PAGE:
Grassing completed at new Ha Long Bay course in Vietnam

  • Lovely Golf Course

    Some of the course’s most impressive views feature on the twelfth hole

  • Lovely Golf Course

    Curley opted for a formal bunker style across the course, as seen here on the tenth hole

  • Lovely Golf Course

    The site’s elevation changes are evident on the fourteenth hole

  • Lovely Golf Course

    The challenging fairway on the seventeenth hole

  • Lovely Golf Course

    The course concludes with the long par four eighteenth hole

Sean Dudley
By Sean Dudley

A new golf course overlooking Ha Long Bay in Vietnam is progressing well, with the grassing phase now having been completed.

Designed by Schmidt-Curley Design and being developed by FLC Group, the new course is being created on a site overlooking the impressive Ha Long Bay – a UNESCO World Heritage site.

Architect Brian Curley spoke to GCA about the new course and what golfers can expect.

“The course is a par 71, playing about 6,800 yards,” Curley says. “During construction, we encountered a number of property line changes and had to adjust on the fly. Ironically, we inherited some land over the upper ridge that allowed the monster views of the bay from holes twelve and thirteen that we previously did not have.”

Curley says that the site’s topography offered little in the way of ‘existing’ holes, and that the holes he and the project team have created play mainly through low valleys or along the top of ridges, connected by holes on the side of hills which required a lot of rough grading. Despite the trick site, Curley believes he has created a very playable course.

“I think this course is a great example of one that is quite playable, but considerably more difficult from the back tees,” Curley explains. “The forward tees are set up with few forced carries, but the back tees require some strong play with a combination of forced carries and uphill inclines at tougher angles.”

Due to the site’s significant elevation changes, Curley admits there are some long green-to-tee connections, but felt it more important to create ‘good, playable holes’.

“There was never a consideration that this would be a walkable course, especially given the elevation change and what can be very warm days in this part of the world,” Curleys says. “With regards to the elevation changes, I tried to stick to my system of playing uphill no more than 10 metres per shot, and downhill no more than 20 metres per shot. Given my past experience with Mission Hills, I have never been worried about difficult properties and knew from the beginning we would create a great course.”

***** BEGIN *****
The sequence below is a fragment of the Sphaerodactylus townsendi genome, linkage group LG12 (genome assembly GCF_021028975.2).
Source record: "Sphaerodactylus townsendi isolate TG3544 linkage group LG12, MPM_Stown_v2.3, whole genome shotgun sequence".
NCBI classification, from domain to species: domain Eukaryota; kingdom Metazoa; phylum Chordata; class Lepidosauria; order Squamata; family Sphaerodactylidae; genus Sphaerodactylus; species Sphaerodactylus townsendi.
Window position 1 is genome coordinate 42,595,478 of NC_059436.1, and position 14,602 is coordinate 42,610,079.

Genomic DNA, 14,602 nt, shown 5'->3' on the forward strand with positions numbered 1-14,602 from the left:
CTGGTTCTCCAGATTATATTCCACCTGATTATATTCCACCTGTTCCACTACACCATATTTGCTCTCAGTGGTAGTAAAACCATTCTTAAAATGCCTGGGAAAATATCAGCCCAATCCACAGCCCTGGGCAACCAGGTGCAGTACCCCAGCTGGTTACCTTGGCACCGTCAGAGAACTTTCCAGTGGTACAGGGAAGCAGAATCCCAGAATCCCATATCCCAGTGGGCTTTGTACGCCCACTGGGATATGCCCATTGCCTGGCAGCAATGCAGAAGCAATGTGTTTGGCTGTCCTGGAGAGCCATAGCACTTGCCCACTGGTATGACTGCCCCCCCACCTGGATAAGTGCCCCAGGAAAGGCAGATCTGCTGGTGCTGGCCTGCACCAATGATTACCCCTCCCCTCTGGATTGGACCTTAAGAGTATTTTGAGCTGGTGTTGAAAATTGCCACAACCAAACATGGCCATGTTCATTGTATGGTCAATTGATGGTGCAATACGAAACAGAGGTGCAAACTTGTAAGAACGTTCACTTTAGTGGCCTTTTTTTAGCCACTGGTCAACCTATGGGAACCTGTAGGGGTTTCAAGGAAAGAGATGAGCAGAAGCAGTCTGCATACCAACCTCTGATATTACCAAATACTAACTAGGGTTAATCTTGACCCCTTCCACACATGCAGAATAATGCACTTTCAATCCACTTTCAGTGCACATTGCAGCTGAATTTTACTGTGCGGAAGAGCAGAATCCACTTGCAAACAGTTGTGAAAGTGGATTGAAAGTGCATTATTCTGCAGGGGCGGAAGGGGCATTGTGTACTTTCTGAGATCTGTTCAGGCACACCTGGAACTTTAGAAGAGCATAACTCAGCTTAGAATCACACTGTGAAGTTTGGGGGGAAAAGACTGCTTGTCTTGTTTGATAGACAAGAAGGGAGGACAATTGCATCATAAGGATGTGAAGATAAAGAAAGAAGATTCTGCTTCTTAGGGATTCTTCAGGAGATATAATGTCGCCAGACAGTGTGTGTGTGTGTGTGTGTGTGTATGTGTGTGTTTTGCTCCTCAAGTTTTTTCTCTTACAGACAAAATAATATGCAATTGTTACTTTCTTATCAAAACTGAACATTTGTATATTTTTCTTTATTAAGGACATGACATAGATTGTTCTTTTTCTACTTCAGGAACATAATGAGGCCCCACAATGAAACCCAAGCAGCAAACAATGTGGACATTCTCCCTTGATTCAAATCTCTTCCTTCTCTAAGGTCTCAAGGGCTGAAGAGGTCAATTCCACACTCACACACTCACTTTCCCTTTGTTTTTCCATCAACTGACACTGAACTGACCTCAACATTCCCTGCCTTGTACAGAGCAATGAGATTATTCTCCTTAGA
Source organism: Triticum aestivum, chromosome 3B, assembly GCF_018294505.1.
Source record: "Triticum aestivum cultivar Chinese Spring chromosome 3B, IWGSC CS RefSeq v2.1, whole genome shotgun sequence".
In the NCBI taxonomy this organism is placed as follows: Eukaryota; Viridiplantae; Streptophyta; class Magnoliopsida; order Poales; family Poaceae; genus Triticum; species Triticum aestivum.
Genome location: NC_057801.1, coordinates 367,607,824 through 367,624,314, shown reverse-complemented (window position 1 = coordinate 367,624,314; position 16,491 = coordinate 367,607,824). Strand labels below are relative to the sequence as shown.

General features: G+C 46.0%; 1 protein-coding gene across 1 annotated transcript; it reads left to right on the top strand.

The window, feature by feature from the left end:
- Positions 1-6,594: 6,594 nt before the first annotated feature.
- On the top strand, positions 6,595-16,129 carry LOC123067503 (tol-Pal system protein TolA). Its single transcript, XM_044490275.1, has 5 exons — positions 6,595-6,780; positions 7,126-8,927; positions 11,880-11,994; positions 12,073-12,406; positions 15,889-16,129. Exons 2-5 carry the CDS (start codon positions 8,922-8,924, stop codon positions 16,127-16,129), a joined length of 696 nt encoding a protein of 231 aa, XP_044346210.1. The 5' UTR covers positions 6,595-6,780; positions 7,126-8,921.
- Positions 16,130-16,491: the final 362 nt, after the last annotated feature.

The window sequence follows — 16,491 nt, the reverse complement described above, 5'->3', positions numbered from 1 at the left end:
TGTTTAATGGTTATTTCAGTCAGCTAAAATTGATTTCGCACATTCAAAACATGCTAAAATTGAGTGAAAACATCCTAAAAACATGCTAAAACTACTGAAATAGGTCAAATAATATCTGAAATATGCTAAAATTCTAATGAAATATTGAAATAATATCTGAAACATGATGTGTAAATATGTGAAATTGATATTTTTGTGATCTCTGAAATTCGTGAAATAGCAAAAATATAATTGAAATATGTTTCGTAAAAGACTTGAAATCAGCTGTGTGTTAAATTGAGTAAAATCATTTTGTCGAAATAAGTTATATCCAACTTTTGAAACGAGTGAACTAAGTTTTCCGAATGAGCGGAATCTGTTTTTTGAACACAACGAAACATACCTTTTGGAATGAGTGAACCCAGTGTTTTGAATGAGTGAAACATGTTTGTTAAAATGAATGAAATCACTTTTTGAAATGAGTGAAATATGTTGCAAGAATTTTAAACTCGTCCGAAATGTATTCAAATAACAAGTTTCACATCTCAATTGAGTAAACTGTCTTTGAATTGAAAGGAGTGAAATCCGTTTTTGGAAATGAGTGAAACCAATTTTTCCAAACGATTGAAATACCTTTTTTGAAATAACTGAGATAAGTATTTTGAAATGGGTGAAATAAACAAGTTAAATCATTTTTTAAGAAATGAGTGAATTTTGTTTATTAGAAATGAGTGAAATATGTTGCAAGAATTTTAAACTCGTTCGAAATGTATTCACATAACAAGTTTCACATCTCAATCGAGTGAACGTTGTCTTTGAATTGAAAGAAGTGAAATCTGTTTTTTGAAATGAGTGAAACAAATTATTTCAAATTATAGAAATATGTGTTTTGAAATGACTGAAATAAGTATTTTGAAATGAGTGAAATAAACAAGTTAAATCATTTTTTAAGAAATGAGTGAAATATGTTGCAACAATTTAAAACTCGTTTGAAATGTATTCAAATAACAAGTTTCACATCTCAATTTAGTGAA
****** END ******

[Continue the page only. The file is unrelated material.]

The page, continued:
“I have found that the uphill shots that exceed this number render holes almost unplayable for many players, especially seniors who generate a very low ball flight. I also tried my best to stick to a maximum 10 per cent slope – be that a cross slope or downhill or uphill slope – in any fairway areas. Anything past that will see balls coming back to your feet!”

 For numerous reasons, Curley selected a formal bunker style for the course.

“I didn’t want to compete with the impressive bay views with bunkering that was excessive and said ‘look at me’,” Curley says. “People come to Ha Long Bay to see the rock formations and this was always the driving force in setting up views. Also, the site is not some sandy property, and to create a faux sandy expanse look would be out of place on what is a severe, rocky, clay-based site. Furthermore, given the sometimes extreme rainfall, the bunkering needed to be smaller in scale and grass faced to avoid repeated washouts. There was also plenty of extreme angle created with landforms that drop off quickly. The limited fairway did not need to be rendered too tight by adding more bunkering.”

“While the bunkering in general is more formal, there are numerous cases where we transition the outside edge so the turf lines take on a more natural and irregular shape, and the native slopes bleed into the holes.”

In terms of the course’s specific highlights, a number of holes stand out for Curley.

“The tenth is a short, drivable par four with a strong forced carry at an angle for those willing to take it on,” he says. “Playing slightly uphill, the green is narrow and builds up at the rear, but has a hidden, large feeder slope from the right side that players will happily see sending their ball rolling at the hole.”

“The 120-yard twelfth hole is a par three with a monstrous view of the bay,” Curley says. “The green has a negative back edge but incorporates a slight backstop in the green surface and a step over the centre line bunker to a lower lobe. I decided to keep bunkers small to not compete with the view, and incorporated a lot of turf so that vegetation will not grow up and block views. I have to say that Martin Moore of Flagstick Golf Course Construction Management offered excellent construction management, and helped make these holes so special.

With Ha Long Bay being one of Vietnam’s most visited destinations, Curley is confident that the new course will be very successful.

“This course is in the middle of the city and will be easily reached for visitors to Ha Long Bay,” he adds. “I expect it to hold its own in terms of a golf experience and, given the location and views, believe it will become one of the most desired courses to play in Vietnam.”